Don't Count on Shale Gas to Revive Manufacturing
Posted at 11:50 a.m. on May 21, 2012
A new PricewaterhouseCoopers LLP report finds that with a high recovery of shale gas and low prices of natural gas, “US manufacturing companies could employ approximately one million more workers by 2025.” But not everyone is so sure.
Michael Levi: “Most U.S. manufacturing is not energy intensive. Joe Aldy and Billy Pizer reported in a 2009 paper that only one tenth of U.S. manufacturing involved energy costs exceeding five percent of the total value of shipments. These industries – the most prominent of which are iron and steel, primary aluminum, bulk cement, chemicals, paper, and glass – are what we are talking about when we discuss the potential for an energy-driven manufacturing boom. The size of these sectors would need to grow enormously to have revolutionary consequences for the fate of the U.S. manufacturing sector.”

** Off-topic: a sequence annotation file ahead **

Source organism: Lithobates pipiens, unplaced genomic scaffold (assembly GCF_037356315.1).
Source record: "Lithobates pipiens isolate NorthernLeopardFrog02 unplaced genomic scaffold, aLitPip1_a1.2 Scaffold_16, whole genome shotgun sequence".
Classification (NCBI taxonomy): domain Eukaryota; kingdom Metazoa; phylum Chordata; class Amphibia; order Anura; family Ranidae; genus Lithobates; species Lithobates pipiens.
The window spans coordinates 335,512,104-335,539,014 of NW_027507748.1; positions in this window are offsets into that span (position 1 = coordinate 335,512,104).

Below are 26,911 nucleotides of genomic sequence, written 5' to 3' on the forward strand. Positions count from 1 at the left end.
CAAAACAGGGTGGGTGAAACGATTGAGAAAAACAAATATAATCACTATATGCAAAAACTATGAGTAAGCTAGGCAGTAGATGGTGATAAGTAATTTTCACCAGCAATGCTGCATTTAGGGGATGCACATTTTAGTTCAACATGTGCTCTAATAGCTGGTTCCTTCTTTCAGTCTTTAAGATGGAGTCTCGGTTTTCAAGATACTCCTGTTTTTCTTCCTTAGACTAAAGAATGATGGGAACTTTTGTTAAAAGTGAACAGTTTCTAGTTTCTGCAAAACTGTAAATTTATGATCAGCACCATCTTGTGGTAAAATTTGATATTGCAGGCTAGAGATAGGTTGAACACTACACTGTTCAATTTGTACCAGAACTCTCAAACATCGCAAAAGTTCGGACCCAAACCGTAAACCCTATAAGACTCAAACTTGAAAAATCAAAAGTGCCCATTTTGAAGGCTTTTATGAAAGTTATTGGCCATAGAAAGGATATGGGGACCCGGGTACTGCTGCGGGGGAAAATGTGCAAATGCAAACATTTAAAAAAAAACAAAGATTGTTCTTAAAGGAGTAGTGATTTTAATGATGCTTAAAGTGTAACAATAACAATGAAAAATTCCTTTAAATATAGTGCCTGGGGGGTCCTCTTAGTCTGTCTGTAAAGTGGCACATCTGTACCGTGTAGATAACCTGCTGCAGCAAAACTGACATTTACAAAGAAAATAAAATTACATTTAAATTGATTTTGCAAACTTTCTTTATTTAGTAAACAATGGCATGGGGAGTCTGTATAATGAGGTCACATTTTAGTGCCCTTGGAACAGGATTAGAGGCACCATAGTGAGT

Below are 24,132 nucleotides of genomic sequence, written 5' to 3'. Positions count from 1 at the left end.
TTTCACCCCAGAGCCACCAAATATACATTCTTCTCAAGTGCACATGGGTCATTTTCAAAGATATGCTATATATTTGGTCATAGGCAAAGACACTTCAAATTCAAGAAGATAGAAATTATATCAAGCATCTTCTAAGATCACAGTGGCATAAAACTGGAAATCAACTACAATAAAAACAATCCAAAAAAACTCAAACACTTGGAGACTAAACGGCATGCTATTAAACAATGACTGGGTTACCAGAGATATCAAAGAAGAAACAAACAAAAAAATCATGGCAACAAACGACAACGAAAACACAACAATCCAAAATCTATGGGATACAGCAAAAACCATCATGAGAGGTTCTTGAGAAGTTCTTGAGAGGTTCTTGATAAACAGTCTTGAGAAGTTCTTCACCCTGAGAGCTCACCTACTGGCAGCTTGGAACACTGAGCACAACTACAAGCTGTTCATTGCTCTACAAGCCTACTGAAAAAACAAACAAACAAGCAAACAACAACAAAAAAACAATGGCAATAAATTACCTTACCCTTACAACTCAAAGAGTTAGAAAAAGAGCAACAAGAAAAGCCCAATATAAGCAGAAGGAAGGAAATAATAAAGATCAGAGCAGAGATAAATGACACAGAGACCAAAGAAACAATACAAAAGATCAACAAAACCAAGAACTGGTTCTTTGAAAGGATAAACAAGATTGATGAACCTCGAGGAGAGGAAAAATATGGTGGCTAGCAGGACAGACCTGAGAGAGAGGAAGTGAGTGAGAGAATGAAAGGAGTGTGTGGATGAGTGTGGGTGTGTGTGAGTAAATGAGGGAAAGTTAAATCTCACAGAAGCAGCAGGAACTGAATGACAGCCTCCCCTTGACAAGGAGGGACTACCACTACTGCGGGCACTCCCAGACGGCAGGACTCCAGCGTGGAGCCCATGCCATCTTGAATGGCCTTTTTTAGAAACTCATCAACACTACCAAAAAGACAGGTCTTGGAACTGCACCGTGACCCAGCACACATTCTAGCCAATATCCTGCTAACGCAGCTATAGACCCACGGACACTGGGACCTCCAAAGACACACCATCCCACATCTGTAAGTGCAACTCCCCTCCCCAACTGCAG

“All the talk of oil and gas fueled manufacturing has muddled something essential: it’s production, not consumption, that’s mostly driving gains so far. This, not cheaper energy, is the main reason that you’re seeing steel plants stay open or expand – they are supplying drillers.”